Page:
Leaders: Common sense declines with speed limits

This decision will disadvantage those who simply want to get from A to B with the minimum of fuss and delay. Picture: Ian Rutherford
This decision will disadvantage those who simply want to get from A to B with the minimum of fuss and delay. Picture: Ian Rutherford
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THE proposal to introduce a 20mph speed limit on 80 per cent of Edinburgh’s streets is intended to cut down on the number of accidents and make our road safer.

So that must be a good thing, right? Not everyone will agree, by any means.

The speed cut comes hard on the heels of the lowering of the drink-drive limit, which critics say has had a damaging effect on rural pubs as well as places such as golf club bars. Social drinkers who would previously limit themselves to a pint of beer or a glass of wine have largely decided it is not worth the risk, and decided to stay at home and drink instead.

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Edinburgh already has 20mph limits around schools and in many residential areas, where the danger to pedestrians is highest. So what does the extension hope to achieve? A reduction in accidents, certainly. But there would be even fewer if speeds were cut to 10mph, and fewer still if cars were banned from the city centre. Where does one draw the line? And does there come a point where the council realises its job is not to eliminate risk from daily life?

This decision will disadvantage many people who simply want to get from A to B with the minimum of fuss and delay.

If the council and government go galloping down this risk-elimination road, the constraints on ordinary citizens will become insufferable. It is hard to believe that council officials have considered the inconvenience their measures will cause, not to mention the extra burden in dealing with the inevitable transgressions that will result.

The link between the drink- drive limit and the speed limit is the “nanny state”. Concerns about overbearing officialdom are often legitimate and justified. We risk being overgoverned, because those in positions of authority have lost their sense of proportion.

Their job is surely not to bear down ever more heavily on our lives, but to free us up to live them. A fundamental misunderstanding about their role in the city and the country at large seems to be at play here. Measures such as these may sound sensible in the debating chamber, but on the street it will be met with puzzlement and irritation.

Where, people will ask, is the public outcry about the 30mph limit that has necessitated the city’s elected representatives to respond in this way.

The answer, of course, is that there has been none. The 30mph has been existence for decades and – when traffic jams allow a speed of greater than 5mph – it has seemed like an appropriate level at which to curb the worst behaviour of dangerous boy-racer types. So what changed? And where is the evidence that the lower drink-drive limit will have more effect than the old one?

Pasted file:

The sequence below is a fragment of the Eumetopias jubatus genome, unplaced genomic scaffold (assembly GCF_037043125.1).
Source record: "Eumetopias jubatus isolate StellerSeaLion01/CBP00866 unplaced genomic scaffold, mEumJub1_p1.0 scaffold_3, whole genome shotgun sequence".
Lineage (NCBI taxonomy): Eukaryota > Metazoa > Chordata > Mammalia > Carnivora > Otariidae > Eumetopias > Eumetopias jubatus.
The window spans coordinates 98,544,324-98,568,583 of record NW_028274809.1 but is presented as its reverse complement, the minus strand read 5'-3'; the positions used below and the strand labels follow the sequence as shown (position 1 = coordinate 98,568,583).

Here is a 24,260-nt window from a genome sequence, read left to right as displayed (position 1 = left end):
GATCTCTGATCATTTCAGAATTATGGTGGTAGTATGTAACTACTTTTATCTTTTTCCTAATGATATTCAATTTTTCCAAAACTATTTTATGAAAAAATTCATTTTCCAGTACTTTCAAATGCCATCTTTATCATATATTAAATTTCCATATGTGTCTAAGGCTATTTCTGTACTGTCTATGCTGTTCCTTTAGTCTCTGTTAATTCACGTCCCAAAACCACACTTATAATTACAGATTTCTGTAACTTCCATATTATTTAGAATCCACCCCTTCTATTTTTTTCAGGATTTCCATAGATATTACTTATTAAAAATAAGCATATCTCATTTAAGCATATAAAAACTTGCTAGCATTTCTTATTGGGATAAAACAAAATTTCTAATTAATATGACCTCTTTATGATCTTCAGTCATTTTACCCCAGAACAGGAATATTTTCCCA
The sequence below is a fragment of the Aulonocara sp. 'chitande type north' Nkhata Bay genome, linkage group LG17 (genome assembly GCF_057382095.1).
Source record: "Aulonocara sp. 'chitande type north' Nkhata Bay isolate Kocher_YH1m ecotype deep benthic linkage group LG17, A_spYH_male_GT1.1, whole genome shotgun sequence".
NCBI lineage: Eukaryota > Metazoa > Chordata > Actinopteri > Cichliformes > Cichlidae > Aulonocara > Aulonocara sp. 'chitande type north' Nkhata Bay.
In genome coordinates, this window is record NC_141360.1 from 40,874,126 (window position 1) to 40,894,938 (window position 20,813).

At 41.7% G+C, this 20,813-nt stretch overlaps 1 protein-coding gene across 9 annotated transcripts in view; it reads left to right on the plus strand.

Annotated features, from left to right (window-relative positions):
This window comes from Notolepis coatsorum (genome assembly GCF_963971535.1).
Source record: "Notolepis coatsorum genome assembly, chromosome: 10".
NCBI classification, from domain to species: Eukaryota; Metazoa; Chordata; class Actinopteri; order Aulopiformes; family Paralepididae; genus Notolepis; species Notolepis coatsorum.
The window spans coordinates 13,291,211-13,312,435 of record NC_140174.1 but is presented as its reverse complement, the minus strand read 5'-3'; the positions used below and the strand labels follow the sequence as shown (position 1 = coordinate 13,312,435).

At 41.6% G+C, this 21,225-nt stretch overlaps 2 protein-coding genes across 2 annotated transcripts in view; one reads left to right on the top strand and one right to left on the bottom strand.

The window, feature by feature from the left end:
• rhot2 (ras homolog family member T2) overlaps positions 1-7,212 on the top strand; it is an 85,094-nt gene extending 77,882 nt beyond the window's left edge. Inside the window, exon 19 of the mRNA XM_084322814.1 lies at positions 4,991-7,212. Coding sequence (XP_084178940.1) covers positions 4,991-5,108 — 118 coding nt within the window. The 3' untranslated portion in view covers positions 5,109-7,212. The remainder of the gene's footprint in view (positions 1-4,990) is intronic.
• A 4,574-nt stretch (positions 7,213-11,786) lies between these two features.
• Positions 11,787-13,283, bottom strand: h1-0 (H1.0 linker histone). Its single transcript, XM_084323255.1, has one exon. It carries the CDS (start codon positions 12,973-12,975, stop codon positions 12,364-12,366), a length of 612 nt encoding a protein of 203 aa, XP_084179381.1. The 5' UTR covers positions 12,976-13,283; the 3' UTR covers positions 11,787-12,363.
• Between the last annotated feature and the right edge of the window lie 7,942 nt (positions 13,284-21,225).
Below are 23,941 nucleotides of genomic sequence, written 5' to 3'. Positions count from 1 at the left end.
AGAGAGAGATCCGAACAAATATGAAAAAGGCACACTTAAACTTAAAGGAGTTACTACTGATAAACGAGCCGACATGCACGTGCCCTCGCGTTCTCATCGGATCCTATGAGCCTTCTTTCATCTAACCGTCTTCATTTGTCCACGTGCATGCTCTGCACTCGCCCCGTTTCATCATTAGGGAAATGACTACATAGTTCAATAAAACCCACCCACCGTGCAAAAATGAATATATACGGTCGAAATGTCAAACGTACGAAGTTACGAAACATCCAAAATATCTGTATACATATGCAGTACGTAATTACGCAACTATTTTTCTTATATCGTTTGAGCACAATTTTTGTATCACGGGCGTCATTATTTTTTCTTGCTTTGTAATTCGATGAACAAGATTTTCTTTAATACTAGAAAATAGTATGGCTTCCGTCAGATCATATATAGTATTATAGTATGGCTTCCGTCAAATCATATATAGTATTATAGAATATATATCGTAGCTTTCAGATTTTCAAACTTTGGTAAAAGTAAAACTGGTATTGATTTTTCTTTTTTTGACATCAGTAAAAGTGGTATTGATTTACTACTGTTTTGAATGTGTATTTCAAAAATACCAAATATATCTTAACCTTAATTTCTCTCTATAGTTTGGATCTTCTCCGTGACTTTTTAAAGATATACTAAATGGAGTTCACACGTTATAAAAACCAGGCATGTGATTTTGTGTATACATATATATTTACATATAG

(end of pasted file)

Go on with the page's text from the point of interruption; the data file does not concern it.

Above all other considerations, what we hope for in leaders is common sense, rationality and proportionality. Along with the new limits, that also seems to be declining.

Unity above division

IN THIS newspaper today, and in our digital editions, you will not find a picture of the latest cover of satirical magazine ­Charlie Hebdo, which this week prints a special edition to commemorate the staff members brutally slain in cold blood last week by Islamist terrorists.

In our coverage today we tell our readers what is on that cover – a cartoon depicting the Prophet Muhammad crying, while holding a “Je suis Charlie” sign, under the headline: “All is forgiven”. But we have taken the editorial ­decision not to visually reproduce the cover.

We are aware this will anger some people who urge solidarity with Charlie Hebdo in standing up for the principles of free speech.

We agree wholeheartedly that freedom of speech is a precious liberty that must be defended. The killing of the cartoonists and editorial staff of the magazine united the civilised world in revulsion.

It does not follow, however, that in supporting the right to be offensive, this newspaper ­itself must be offensive. Because let us be clear, mainstream Muslim opinion around the globe, ­including here in Scotland, is offended by depictions of the Prophet.

If one asks oneself, what is the ultimate aim of the Paris terrorists behind the magazine massacre and hostage-taking at a Jewish supermarket, the logical answer would seem to be that they want to create a state of war between the West and the Islamic world, their murderous work is to end freedom and tolerance.

In our response, therefore, we must consider what actions will bring unity not division. That priority has determined this newspaper’s position.